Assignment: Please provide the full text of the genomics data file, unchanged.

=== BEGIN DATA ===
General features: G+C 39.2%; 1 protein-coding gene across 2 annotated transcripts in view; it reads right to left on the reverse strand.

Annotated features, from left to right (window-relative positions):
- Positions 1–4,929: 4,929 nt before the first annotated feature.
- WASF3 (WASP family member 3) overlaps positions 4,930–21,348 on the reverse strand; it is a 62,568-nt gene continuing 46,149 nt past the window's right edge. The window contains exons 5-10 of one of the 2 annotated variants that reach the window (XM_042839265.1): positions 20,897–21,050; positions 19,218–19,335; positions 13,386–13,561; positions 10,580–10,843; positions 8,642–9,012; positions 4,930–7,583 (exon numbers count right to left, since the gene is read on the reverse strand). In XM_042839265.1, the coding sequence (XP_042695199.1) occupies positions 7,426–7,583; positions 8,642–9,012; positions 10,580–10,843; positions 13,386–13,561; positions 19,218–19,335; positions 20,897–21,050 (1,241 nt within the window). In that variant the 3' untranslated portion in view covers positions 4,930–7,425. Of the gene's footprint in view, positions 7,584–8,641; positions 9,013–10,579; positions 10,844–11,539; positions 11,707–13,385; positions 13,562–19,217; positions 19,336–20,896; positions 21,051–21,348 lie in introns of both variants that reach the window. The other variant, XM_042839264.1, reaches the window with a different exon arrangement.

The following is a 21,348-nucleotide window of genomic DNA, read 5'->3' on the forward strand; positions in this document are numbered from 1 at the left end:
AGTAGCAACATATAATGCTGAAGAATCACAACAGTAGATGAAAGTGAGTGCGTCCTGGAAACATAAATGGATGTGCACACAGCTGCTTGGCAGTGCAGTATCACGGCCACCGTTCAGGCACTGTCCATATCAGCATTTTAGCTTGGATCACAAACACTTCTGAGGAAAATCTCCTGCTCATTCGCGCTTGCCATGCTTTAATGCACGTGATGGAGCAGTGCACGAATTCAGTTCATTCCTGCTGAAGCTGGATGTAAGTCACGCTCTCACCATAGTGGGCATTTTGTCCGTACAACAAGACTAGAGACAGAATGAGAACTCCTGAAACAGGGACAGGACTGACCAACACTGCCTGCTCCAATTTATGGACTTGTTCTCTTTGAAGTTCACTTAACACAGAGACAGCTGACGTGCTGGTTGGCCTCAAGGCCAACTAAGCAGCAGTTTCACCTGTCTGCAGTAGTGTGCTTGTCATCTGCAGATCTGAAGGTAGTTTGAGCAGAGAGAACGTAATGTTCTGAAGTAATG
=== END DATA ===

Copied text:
General features: G+C 39.2%; 1 protein-coding gene across 2 annotated transcripts in view; it reads right to left on the reverse strand.

Annotated features, from left to right (window-relative positions):
- Positions 1–4,929: 4,929 nt before the first annotated feature.
- WASF3 (WASP family member 3) overlaps positions 4,930–21,348 on the reverse strand; it is a 62,568-nt gene continuing 46,149 nt past the window's right edge. The window contains exons 5-10 of one of the 2 annotated variants that reach the window (XM_042839265.1): positions 20,897–21,050; positions 19,218–19,335; positions 13,386–13,561; positions 10,580–10,843; positions 8,642–9,012; positions 4,930–7,583 (exon numbers count right to left, since the gene is read on the reverse strand). In XM_042839265.1, the coding sequence (XP_042695199.1) occupies positions 7,426–7,583; positions 8,642–9,012; positions 10,580–10,843; positions 13,386–13,561; positions 19,218–19,335; positions 20,897–21,050 (1,241 nt within the window). In that variant the 3' untranslated portion in view covers positions 4,930–7,425. Of the gene's footprint in view, positions 7,584–8,641; positions 9,013–10,579; positions 10,844–11,539; positions 11,707–13,385; positions 13,562–19,217; positions 19,336–20,896; positions 21,051–21,348 lie in introns of both variants that reach the window. The other variant, XM_042839264.1, reaches the window with a different exon arrangement.

The following is a 21,348-nucleotide window of genomic DNA, read 5'->3' on the forward strand; positions in this document are numbered from 1 at the left end:
AGTAGCAACATATAATGCTGAAGAATCACAACAGTAGATGAAAGTGAGTGCGTCCTGGAAACATAAATGGATGTGCACACAGCTGCTTGGCAGTGCAGTATCACGGCCACCGTTCAGGCACTGTCCATATCAGCATTTTAGCTTGGATCACAAACACTTCTGAGGAAAATCTCCTGCTCATTCGCGCTTGCCATGCTTTAATGCACGTGATGGAGCAGTGCACGAATTCAGTTCATTCCTGCTGAAGCTGGATGTAAGTCACGCTCTCACCATAGTGGGCATTTTGTCCGTACAACAAGACTAGAGACAGAATGAGAACTCCTGAAACAGGGACAGGACTGACCAACACTGCCTGCTCCAATTTATGGACTTGTTCTCTTTGAAGTTCACTTAACACAGAGACAGCTGACGTGCTGGTTGGCCTCAAGGCCAACTAAGCAGCAGTTTCACCTGTCTGCAGTAGTGTGCTTGTCATCTGCAGATCTGAAGGTAGTTTGAGCAGAGAGAACGTAATGTTCTGAAGTAATG